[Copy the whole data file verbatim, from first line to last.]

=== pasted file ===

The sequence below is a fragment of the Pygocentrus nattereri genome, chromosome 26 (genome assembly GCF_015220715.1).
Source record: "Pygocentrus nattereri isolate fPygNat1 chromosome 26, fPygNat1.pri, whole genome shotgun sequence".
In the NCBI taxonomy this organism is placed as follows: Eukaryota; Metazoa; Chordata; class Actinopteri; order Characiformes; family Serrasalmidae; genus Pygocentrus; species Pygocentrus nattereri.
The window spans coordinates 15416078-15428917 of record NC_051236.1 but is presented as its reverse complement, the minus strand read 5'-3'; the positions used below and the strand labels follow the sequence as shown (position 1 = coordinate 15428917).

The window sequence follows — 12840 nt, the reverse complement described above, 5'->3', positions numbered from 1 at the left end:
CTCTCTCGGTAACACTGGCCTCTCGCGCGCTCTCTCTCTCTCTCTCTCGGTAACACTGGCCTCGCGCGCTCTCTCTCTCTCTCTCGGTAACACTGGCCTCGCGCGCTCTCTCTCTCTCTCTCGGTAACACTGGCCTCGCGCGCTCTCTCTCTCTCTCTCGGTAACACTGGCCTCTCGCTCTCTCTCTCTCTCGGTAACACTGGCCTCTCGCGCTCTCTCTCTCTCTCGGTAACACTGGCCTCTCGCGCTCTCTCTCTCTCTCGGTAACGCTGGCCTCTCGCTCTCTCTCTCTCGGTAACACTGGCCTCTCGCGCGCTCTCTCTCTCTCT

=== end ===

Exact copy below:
The sequence below is a fragment of the Pygocentrus nattereri genome, chromosome 26 (genome assembly GCF_015220715.1).
Source record: "Pygocentrus nattereri isolate fPygNat1 chromosome 26, fPygNat1.pri, whole genome shotgun sequence".
In the NCBI taxonomy this organism is placed as follows: Eukaryota; Metazoa; Chordata; class Actinopteri; order Characiformes; family Serrasalmidae; genus Pygocentrus; species Pygocentrus nattereri.
The window spans coordinates 15416078-15428917 of record NC_051236.1 but is presented as its reverse complement, the minus strand read 5'-3'; the positions used below and the strand labels follow the sequence as shown (position 1 = coordinate 15428917).

The window sequence follows — 12840 nt, the reverse complement described above, 5'->3', positions numbered from 1 at the left end:
CTCTCTCGGTAACACTGGCCTCTCGCGCGCTCTCTCTCTCTCTCTCTCGGTAACACTGGCCTCGCGCGCTCTCTCTCTCTCTCTCGGTAACACTGGCCTCGCGCGCTCTCTCTCTCTCTCTCGGTAACACTGGCCTCGCGCGCTCTCTCTCTCTCTCTCGGTAACACTGGCCTCTCGCTCTCTCTCTCTCTCGGTAACACTGGCCTCTCGCGCTCTCTCTCTCTCTCGGTAACACTGGCCTCTCGCGCTCTCTCTCTCTCTCGGTAACGCTGGCCTCTCGCTCTCTCTCTCTCGGTAACACTGGCCTCTCGCGCGCTCTCTCTCTCTCT